Pulitzer Prize-winning journalist Chris Chivers speaks about award-winning story, covering military conflicts at MTSU

Photo courtesy of the MTSU College of Media and Entertainment

Story by KeWana McCallum / Contributing Writer

Chris Chivers, the winner of the 2017 Pulitzer Prize for feature writing, spoke to students about his experiences covering military conflicts overseas and his award-winning story, “The Fighter,” which he wrote for The New York Times Magazine, in the Student Union Building on Tuesday.

The article features Marine Corps veteran Sam Siatta, who was sent to prison after breaking into a home and assaulting a man. 

Siatta’s case was intriguing to Chivers because Siatta suffered from PTSD, a subject that Chivers had dealt with many times through his extensive coverage of military conflict.

Chivers began the article by setting the scene of that night in April 2014. Siatta, who was drunk at the time, staggered into someone’s home. There were people in the house, including another veteran. Siatta and the other Marine got into an altercation, and Siatta was stabbed several times. Siatta was rushed to the hospital and was later sent to prison.

Chivers’ article not only led to a Pulitzer Prize, but his investigative work led to Siatta’s release from prison. Despite the abundant praise that Chivers received for the article, he said that the Pulitzer did not change the way that he went about his work. 

“Anybody that writes for a prize is a jerk,” Chivers said.

Chivers has reported from conflict zones all over the world, such as the Middle East, Afghanistan and Iran. He has also served as the Moscow Bureau Chief. Chivers joined The New York Times in 1999 and worked with the police bureau in New York City during the attacks on the World Trade Center in 2001. He frequently covers assignments that involve conflict and human rights in places such as Libya, Syria, Palestine, Afghanistan and Iran.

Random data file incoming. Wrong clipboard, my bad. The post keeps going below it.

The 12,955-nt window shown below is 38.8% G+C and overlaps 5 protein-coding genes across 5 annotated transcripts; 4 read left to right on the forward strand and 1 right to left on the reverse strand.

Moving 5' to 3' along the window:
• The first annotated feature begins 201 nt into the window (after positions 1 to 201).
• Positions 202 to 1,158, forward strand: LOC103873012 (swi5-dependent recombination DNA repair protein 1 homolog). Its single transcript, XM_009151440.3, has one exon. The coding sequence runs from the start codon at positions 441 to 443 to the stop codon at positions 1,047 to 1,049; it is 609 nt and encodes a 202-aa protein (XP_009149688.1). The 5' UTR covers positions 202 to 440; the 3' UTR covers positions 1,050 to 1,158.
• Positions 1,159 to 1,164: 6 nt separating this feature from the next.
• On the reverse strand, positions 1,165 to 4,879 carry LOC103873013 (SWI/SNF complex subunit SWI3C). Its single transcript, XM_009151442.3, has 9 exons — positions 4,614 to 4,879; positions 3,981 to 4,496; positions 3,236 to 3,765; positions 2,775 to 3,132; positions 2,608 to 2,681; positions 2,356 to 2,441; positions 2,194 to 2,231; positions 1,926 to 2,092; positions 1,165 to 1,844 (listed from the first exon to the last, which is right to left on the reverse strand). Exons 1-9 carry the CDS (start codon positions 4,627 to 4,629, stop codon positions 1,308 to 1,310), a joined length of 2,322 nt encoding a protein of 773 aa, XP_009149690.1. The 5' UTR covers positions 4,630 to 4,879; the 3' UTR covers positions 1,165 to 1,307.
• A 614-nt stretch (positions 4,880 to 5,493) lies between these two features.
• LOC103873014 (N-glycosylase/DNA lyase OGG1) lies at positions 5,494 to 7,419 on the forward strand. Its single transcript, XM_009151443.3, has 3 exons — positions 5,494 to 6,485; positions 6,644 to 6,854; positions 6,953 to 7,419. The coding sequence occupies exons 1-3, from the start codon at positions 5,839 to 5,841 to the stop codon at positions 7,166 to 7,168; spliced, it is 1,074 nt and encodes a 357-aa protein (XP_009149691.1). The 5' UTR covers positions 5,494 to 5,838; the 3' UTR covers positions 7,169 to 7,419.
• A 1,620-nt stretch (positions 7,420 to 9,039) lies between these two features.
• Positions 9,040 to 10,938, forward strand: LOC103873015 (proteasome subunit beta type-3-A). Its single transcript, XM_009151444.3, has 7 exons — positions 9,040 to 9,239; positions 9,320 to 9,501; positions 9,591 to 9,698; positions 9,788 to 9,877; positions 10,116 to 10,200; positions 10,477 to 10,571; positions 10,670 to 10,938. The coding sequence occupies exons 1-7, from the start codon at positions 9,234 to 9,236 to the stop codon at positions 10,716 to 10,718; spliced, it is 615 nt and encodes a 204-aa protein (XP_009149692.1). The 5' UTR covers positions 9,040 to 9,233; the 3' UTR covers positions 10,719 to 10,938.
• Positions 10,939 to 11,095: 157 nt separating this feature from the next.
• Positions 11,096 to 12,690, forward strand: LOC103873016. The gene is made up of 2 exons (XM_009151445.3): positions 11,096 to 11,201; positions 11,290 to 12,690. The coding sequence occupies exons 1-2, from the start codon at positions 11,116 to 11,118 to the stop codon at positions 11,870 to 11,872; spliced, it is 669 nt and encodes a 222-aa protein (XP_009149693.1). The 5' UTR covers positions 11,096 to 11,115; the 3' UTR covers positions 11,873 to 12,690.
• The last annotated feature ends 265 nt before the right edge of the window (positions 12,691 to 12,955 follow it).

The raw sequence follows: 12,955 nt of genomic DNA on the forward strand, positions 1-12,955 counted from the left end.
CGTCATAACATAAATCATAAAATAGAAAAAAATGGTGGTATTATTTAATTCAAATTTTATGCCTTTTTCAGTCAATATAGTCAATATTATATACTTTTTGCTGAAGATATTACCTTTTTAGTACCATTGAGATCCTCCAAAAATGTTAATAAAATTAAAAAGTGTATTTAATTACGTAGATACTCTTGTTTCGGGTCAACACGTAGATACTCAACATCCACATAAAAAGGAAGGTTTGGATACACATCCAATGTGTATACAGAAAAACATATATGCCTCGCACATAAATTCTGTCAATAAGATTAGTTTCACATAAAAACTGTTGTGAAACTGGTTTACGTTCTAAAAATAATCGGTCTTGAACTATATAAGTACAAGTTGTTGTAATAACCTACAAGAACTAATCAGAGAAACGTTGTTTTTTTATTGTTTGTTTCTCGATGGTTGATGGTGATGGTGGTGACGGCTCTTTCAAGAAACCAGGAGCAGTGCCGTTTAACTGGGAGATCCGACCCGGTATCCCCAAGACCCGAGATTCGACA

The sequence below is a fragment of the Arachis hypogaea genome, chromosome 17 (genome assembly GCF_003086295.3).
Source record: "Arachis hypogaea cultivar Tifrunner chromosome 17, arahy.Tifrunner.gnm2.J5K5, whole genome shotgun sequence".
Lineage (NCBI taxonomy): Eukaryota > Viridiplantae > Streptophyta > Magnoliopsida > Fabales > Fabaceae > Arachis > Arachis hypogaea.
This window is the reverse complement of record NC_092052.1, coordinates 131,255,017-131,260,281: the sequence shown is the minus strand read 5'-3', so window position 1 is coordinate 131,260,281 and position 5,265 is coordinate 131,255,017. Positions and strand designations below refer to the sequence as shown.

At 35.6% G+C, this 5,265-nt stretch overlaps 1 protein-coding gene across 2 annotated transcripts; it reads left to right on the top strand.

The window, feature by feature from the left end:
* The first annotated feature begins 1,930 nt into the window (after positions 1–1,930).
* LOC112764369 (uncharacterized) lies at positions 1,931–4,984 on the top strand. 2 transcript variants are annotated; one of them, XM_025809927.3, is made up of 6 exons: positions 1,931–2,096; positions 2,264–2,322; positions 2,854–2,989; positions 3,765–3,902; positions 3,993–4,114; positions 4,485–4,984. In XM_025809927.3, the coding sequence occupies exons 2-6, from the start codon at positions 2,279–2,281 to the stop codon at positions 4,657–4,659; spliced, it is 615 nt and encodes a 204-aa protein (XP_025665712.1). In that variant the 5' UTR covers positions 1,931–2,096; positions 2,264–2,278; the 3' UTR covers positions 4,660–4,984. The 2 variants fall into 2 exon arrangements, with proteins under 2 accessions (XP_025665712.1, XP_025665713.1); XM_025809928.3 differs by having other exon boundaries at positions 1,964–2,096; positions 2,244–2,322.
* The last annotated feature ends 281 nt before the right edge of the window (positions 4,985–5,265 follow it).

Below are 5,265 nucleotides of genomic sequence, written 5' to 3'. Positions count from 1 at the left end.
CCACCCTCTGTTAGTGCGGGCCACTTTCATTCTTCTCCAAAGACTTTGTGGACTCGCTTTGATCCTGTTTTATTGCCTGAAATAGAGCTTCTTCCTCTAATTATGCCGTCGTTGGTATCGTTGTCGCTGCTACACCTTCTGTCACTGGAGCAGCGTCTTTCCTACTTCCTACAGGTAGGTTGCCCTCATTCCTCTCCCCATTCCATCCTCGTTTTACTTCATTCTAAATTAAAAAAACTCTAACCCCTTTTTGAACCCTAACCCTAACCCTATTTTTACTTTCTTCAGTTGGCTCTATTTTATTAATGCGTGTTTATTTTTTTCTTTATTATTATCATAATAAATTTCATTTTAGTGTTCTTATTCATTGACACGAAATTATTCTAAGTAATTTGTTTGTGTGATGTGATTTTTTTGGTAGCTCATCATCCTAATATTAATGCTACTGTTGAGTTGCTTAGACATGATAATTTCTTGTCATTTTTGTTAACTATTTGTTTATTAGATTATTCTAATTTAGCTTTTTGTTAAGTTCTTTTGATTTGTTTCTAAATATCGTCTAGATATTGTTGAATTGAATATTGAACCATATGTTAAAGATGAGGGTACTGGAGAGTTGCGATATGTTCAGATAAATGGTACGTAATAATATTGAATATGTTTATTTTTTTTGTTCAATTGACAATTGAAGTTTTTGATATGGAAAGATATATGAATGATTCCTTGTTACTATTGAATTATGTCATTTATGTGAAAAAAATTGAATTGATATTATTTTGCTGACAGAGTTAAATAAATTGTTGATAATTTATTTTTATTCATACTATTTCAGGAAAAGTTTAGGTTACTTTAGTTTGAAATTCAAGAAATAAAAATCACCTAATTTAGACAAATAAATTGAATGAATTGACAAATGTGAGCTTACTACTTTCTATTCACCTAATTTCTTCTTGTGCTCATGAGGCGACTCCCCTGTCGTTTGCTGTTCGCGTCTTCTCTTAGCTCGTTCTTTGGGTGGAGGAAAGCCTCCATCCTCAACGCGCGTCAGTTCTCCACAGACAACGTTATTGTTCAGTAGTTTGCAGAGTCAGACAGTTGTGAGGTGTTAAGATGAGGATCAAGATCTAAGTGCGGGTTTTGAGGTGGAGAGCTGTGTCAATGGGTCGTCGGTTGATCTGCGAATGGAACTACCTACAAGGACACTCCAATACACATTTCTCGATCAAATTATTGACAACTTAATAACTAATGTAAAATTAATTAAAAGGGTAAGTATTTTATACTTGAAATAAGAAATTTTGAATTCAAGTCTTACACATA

Chivers showed a video he filmed during his time as an embedded reporter in Afghanistan that showed footage of United States Marines in a firefight with Taliban soldiers. There were six Marines pushing the Taliban-occupied area of Marjah using different tactics, such as “hit and runs,” to protect themselves. Chivers was there during the entire conflict, covering it for The New York Times.

“In the moment, it seemed like a significant and perhaps useful report,” Chivers said afterward. “But years later, I’d argue it’s wholly insufficient. It tells you very little whatsoever.”

He explained how that operation was supposed to do away with the opium poppy trade. Opium is a substance with a chemical base that is used in drugs like heroin and morphine. According to the 2016 World Drug Report, people in Afghanistan used 70 percent of the global opium production.

Chivers also discussed the things he had to do to prepare for going overseas and the effects of coming back home after being away for so long. In order to be out on the front line with the soldiers and keep up, he had to train.

“I worked really hard,” Chivers said. “I needed to be able to run and keep up with these guys. Ethically, if you’re in a kill zone or an ambush with people, you can’t become the problem. You need to be able to get out of that just as quickly as they do.”

He explained how you have to not only be physically prepared, but mentally as well.

“(Being physically prepared) was rooted in the mental side, which was trying to insulate yourself from the regret before the regrets came and haunted you,” Chivers said.

Being in a state of mind like that for so long can have a big impact on your life, Chivers said. He explained how he would be overseas for six months and return home, but he would be too focused on leaving again to focus on other things.

Chivers does not plan to go back out overseas anytime soon due to his age and the fact that he now has a family at home.

For more information on Chris Chivers and his Pulitzer win, visit here

To contact News Editor Andrew Wigdor, email newseditor@mtsusidelines.com.

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